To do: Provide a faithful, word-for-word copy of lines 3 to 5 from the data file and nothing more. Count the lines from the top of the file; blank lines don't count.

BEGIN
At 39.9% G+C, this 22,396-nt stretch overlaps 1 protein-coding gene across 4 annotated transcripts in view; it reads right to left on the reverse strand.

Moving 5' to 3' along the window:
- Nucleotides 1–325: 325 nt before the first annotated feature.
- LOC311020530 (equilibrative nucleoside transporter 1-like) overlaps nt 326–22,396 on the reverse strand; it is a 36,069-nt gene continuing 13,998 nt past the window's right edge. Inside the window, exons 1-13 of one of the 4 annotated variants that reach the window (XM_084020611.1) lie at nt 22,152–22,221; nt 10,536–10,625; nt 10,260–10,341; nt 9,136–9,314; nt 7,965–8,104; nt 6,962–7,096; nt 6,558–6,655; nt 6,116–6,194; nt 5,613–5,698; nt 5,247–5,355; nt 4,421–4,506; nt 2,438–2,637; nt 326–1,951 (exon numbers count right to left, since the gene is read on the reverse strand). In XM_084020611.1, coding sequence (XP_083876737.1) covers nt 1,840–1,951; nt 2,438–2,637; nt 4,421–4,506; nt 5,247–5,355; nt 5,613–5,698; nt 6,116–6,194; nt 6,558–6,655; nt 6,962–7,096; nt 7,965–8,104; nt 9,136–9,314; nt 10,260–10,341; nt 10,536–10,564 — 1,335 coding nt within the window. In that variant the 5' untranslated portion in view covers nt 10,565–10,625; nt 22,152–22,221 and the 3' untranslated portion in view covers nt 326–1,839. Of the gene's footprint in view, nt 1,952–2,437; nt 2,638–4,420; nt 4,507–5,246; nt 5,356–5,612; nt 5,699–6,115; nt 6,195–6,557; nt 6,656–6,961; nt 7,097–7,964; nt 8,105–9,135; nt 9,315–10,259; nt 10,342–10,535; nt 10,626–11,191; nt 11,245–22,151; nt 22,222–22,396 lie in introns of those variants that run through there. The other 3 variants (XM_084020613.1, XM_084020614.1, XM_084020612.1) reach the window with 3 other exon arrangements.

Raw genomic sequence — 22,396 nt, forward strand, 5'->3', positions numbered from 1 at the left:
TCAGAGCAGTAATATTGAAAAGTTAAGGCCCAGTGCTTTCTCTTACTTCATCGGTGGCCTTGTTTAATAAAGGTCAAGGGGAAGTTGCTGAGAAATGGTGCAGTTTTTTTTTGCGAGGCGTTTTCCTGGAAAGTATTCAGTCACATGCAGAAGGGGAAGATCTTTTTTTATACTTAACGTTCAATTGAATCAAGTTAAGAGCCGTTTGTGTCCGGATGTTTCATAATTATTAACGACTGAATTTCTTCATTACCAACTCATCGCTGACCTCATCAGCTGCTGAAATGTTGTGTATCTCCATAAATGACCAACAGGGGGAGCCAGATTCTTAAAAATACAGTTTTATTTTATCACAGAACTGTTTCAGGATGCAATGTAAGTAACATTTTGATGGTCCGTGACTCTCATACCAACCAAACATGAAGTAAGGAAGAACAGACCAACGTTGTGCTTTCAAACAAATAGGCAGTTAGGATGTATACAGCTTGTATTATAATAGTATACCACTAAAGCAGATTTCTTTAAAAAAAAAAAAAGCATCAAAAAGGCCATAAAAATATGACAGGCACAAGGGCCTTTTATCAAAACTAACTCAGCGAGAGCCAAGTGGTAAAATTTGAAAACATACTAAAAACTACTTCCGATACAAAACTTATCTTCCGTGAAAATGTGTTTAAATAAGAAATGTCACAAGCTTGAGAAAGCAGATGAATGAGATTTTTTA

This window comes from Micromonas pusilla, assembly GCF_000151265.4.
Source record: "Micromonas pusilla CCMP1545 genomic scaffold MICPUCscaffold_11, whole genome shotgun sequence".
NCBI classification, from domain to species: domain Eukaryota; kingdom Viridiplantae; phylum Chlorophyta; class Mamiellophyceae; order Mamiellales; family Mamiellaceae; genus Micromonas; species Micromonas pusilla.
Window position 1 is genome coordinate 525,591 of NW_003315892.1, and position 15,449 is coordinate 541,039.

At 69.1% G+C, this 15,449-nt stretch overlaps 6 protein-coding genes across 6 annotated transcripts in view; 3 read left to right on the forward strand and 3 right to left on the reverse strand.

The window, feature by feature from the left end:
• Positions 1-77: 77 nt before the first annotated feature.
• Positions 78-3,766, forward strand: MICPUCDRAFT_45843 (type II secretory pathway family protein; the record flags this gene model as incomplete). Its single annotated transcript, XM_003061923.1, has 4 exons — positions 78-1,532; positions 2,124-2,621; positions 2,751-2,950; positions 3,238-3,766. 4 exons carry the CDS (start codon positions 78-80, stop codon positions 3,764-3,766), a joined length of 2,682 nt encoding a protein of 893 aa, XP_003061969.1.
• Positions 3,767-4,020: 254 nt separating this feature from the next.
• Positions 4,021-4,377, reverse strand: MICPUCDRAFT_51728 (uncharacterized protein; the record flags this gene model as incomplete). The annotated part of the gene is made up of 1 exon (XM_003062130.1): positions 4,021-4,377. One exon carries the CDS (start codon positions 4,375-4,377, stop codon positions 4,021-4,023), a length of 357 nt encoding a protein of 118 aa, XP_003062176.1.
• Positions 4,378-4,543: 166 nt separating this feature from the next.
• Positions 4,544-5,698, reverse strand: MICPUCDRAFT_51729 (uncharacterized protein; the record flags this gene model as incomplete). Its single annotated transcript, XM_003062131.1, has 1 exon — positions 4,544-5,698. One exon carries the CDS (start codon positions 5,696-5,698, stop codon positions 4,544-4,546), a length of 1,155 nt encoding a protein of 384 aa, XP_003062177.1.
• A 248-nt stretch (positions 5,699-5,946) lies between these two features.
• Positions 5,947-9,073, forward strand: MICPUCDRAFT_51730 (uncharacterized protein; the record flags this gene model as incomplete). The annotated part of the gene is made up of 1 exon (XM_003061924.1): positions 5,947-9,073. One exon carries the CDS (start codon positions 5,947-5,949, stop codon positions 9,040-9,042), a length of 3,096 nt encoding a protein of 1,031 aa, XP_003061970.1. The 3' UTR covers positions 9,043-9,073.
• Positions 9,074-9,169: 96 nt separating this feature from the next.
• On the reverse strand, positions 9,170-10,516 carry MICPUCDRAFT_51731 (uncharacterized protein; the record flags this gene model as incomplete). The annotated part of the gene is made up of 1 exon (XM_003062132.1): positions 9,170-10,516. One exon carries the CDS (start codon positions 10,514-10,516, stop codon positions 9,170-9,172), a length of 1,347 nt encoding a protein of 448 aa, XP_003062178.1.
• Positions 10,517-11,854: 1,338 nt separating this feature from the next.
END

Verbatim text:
- Nucleotides 1–325: 325 nt before the first annotated feature.
- LOC311020530 (equilibrative nucleoside transporter 1-like) overlaps nt 326–22,396 on the reverse strand; it is a 36,069-nt gene continuing 13,998 nt past the window's right edge. Inside the window, exons 1-13 of one of the 4 annotated variants that reach the window (XM_084020611.1) lie at nt 22,152–22,221; nt 10,536–10,625; nt 10,260–10,341; nt 9,136–9,314; nt 7,965–8,104; nt 6,962–7,096; nt 6,558–6,655; nt 6,116–6,194; nt 5,613–5,698; nt 5,247–5,355; nt 4,421–4,506; nt 2,438–2,637; nt 326–1,951 (exon numbers count right to left, since the gene is read on the reverse strand). In XM_084020611.1, coding sequence (XP_083876737.1) covers nt 1,840–1,951; nt 2,438–2,637; nt 4,421–4,506; nt 5,247–5,355; nt 5,613–5,698; nt 6,116–6,194; nt 6,558–6,655; nt 6,962–7,096; nt 7,965–8,104; nt 9,136–9,314; nt 10,260–10,341; nt 10,536–10,564 — 1,335 coding nt within the window. In that variant the 5' untranslated portion in view covers nt 10,565–10,625; nt 22,152–22,221 and the 3' untranslated portion in view covers nt 326–1,839. Of the gene's footprint in view, nt 1,952–2,437; nt 2,638–4,420; nt 4,507–5,246; nt 5,356–5,612; nt 5,699–6,115; nt 6,195–6,557; nt 6,656–6,961; nt 7,097–7,964; nt 8,105–9,135; nt 9,315–10,259; nt 10,342–10,535; nt 10,626–11,191; nt 11,245–22,151; nt 22,222–22,396 lie in introns of those variants that run through there. The other 3 variants (XM_084020613.1, XM_084020614.1, XM_084020612.1) reach the window with 3 other exon arrangements.

Raw genomic sequence — 22,396 nt, forward strand, 5'->3', positions numbered from 1 at the left: